Social networking sites have contributed quite a bit to the change in the perimeter and the ability for employees to post revealing information and interact with practically anyone, including attackers, around the world. Some of the interesting things include co-workers' names, office locations, pictures inside of company buildings (like data centers), and personal information (i.e., birthday, spouse, kid names). Attackers can then use that information to social-engineer users into giving up passwords over the phone or get past the questions required to reset an account password.
Tim Tomes, senior security consultant at Black Hills Information Security, spoke about the recon process during his talk, "Next Generation Reconnaissance," at Hack3rCon 2012. During the discussion, he released Push Pin, a recon tool that specifically targets information posted on social networking sites Twitter, YouTube, Flickr, Picasa, Instagram, and Oodle.
The more fascinating aspect about PushPin is that it searches those sites not for a specific search term, but by location. Want to look up information potentially posted by employees at a particular office location? Plug in the GPS coordinates of the office, and out comes posts to Twitter, pictures on Flickr and Instagram, and videos on YouTube. Tim has made the Python-based tool freely available here.
Other sources of data include DNS and network information published on sites like Robtex where IP addresses, network ranges, and domain names can be searched. There's also the excellent Shodan computer search engine that contains service banners from Internet-accessible servers all over the world. Security pros can find all sorts of juicy information, like internal network and host names exposed through DNS, or unintentionally exposed services that Shodan has found without scanning or touching the target network.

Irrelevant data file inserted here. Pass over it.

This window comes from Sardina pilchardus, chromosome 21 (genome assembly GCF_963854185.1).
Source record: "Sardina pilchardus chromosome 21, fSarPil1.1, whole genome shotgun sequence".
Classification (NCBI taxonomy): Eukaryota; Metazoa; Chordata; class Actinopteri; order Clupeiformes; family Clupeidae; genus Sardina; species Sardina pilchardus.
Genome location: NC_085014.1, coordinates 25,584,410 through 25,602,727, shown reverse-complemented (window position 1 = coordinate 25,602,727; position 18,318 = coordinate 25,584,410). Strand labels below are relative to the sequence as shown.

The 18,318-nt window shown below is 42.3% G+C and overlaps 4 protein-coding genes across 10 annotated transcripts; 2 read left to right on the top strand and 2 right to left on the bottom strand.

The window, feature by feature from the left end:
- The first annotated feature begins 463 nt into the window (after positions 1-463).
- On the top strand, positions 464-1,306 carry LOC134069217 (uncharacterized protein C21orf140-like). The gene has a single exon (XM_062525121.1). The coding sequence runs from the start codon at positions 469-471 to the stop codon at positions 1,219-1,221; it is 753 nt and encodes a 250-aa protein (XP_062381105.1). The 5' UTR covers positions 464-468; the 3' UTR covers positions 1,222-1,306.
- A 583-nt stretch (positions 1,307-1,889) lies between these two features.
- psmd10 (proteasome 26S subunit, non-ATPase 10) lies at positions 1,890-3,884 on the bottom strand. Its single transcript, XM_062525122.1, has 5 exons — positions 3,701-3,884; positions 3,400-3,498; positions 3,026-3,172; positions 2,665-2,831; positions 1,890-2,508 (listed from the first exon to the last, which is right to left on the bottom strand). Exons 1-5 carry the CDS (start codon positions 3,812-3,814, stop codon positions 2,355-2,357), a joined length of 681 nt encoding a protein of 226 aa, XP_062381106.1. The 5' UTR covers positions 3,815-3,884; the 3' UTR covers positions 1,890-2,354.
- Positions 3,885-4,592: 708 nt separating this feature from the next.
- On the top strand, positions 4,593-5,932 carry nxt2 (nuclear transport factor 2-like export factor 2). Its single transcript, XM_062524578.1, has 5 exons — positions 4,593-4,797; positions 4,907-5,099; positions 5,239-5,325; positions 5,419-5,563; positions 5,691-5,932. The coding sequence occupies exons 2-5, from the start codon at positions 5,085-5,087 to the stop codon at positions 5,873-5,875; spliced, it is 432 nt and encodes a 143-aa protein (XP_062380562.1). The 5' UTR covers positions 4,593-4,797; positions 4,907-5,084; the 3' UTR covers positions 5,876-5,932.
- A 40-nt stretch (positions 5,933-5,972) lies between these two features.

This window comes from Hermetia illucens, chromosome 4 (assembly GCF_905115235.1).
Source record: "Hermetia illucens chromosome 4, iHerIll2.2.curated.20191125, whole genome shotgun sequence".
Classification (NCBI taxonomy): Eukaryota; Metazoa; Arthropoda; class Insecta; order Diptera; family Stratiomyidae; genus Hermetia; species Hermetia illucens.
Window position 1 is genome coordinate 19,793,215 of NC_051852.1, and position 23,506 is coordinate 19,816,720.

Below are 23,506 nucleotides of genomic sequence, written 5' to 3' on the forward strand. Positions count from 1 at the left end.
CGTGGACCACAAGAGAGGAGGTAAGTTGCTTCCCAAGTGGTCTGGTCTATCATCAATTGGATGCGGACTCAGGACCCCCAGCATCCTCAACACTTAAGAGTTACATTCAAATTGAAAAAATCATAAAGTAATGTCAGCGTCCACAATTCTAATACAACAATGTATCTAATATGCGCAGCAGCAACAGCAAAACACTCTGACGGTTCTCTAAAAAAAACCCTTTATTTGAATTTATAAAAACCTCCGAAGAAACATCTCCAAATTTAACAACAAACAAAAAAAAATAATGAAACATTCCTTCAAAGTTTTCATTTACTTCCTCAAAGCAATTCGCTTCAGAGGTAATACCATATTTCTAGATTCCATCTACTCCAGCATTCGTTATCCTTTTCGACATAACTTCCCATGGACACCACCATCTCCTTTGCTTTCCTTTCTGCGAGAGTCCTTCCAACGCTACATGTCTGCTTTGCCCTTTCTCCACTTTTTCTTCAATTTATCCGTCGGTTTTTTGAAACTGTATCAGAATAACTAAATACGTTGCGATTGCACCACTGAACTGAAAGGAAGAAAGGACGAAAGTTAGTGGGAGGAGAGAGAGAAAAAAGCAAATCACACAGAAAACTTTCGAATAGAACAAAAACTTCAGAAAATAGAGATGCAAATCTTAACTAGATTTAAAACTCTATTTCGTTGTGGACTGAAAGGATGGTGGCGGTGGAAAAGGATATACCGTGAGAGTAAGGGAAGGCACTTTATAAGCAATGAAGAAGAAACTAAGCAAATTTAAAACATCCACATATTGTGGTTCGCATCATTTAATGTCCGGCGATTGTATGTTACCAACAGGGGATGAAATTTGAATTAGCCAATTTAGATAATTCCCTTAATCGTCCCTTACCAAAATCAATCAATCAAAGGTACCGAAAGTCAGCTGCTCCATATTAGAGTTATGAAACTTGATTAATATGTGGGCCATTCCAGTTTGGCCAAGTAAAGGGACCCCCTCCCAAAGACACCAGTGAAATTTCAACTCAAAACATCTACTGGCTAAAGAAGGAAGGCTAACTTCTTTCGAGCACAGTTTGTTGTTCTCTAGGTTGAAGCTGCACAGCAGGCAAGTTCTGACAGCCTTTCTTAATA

Besides the Web interfaces to those sites, several tools exist to make queries faster and scriptable. Dnsrecon is an excellent example for DNS research, and the PushPin tool also queries Shodan based on location information. Additionally, there is the shodan_search module in Metasploit (written by yours truly), and an iOS app developed by Erran Carey.
Just as all of these resources can be used for evil, enterprise security teams should be taking advantage of them to help secure their networks. Information published on social networking sites can often be removed quickly and the responsible person identified and counseled on the proper use of such sites. Exposed services found through Shodan can quickly be taken down or blocked with a quick firewall change.
These resources are out there and being used by attackers and penetration testers. Why not do the same and use them before they're used against you?